ATMs and EMV

1115_ATMsEMV_770

More chip-card liability changes loom from MasterCard and Visa

By Don Sadler

One October deadline for upgrading to chip-enabled terminals has passed, but another one still looms ahead. Although last month saw a deadline that changed fraud liability for point-of-sale credit and debit transactions for chip cards, community banks should be planning for a similar deadline for ATM transactions.

Beginning on Oct. 1, 2016, for MasterCard and Oct. 1, 2017, for Visa, community banks that haven’t enabled their ATMs to process chip transactions will be liable for fraud costs from any transactions at their ATMs where consumers use chip cards. The fraud liability shift by Visa and MasterCard exposes a bank to possible fraud losses when another bank’s chip-card customers use its ATMs that cannot process chip transactions. Conversely, the liability shift will protect a bank from fraud losses when its cardholders use another bank’s ATM that cannot process chip cards.

“With timelines in place for a shift in liability, the total cost of card-present fraud in the U.S. will no longer be borne solely by card issuers,” explains Mark Tankle, senior director, ATM business unit for Cummins Allison, a bank equipment manufacturer in Mt. Prospect, Ill. “After the prescribed dates, liability for counterfeit fraud shifts to the least EMV-compliant party.”

“If a mag-stripe card is used, then the old chargeback rules still apply,” notes Liang Han, executive vice president at ICBA Bancard, ICBA’s electronic payments services program for community banks.

With the ATM liability shift one to two years away, Han says community banks should begin planning how they will upgrade their ATMs to process chip-card transactions. “Most banks are card issuers and ATM owners,” he says. “They don’t want to be the last to upgrade their ATMs and be responsible for mag-stripe ATM fraud.”

Tankle says community banks have two options: Either upgrade or replace their current ATMs to process chip-card transactions. Conceivably banks that operate ATMs that can’t process could stop processing ATM transactions by noncustomers after the October liability changes. “Implementing upgrades to existing ATMs can be costly, so if a machine is at the end of its seven- to 10-year life cycle, replacing it might be the right choice,” he says.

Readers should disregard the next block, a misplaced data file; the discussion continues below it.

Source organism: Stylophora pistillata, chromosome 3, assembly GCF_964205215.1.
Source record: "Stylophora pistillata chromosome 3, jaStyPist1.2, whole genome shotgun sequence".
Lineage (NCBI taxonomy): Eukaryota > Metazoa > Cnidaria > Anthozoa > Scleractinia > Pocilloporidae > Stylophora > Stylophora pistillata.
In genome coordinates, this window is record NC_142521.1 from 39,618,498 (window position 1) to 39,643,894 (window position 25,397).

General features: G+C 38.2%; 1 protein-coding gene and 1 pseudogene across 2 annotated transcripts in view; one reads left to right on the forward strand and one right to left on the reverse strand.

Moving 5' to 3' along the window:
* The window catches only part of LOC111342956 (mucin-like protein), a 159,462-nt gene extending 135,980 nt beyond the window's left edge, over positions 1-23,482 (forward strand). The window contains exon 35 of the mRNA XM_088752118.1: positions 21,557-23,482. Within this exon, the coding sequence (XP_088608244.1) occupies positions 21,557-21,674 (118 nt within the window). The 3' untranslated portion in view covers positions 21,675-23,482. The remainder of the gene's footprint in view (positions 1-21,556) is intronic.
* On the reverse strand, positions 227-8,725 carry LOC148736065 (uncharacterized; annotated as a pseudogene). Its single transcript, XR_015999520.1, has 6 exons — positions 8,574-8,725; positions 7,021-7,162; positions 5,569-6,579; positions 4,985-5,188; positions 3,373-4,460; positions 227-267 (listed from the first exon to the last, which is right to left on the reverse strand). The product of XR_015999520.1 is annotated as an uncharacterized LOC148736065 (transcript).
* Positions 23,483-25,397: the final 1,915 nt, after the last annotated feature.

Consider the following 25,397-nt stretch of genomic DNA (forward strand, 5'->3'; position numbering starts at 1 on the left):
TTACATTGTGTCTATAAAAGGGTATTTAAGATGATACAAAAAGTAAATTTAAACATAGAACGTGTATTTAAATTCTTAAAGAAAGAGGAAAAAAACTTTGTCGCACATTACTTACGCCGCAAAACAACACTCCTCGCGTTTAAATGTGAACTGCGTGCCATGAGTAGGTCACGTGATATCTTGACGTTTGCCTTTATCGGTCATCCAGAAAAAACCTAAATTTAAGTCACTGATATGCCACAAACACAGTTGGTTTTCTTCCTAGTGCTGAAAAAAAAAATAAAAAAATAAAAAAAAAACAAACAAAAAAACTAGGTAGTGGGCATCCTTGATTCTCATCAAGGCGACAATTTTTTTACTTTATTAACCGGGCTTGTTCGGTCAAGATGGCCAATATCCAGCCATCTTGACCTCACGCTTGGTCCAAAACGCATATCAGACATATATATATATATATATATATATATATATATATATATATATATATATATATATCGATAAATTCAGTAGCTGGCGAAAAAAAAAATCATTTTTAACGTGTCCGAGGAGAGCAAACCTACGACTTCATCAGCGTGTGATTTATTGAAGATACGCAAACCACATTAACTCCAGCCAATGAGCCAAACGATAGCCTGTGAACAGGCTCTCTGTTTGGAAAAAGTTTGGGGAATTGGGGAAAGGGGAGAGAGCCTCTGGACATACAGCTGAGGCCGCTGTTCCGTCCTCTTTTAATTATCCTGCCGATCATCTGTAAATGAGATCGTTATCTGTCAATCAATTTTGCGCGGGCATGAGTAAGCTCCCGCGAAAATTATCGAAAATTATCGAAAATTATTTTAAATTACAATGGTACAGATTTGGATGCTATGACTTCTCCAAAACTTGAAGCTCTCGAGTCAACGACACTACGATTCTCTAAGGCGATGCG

According to industry sources, it can cost thousands to upgrade an ATM. The price of a full-function new ATM with chip-reading capabilities varies widely based on the machine’s functionality, but generally ranges from $50,000 to $80,000.

“If a mag-stripe card is used, then the old rules still apply.”
—Liang Han, ICBA payment card expert

Randy Vanderhoof is the director of the EMV Migration Forum, an entity created by the Smart Card Alliance in Princeton Junction, N.J., to promote the adoption of chip technology. He says such planning for processing chip cards at ATMs should balance the cost of upgrading or replacing ATMs with a bank’s tolerance for shouldering any possible fraud liability after the liability changeover dates.

Vanderhoof also warns that—similar to the lengthy production time frames banks faced in issuing chip cards to their customers—upgrading or replacing ATMs to process chip-card transactions could be a months-long process. “Chip migration can be a nine- to 12-month project or longer from inception to implementing the first chip-enabled ATM in the field,” he says. “If you wait too long, you could be waiting for vendor time and certification time slots and could struggle to meet liability shift deadlines.”


Don Sadler is a freelance writer in Georgia.

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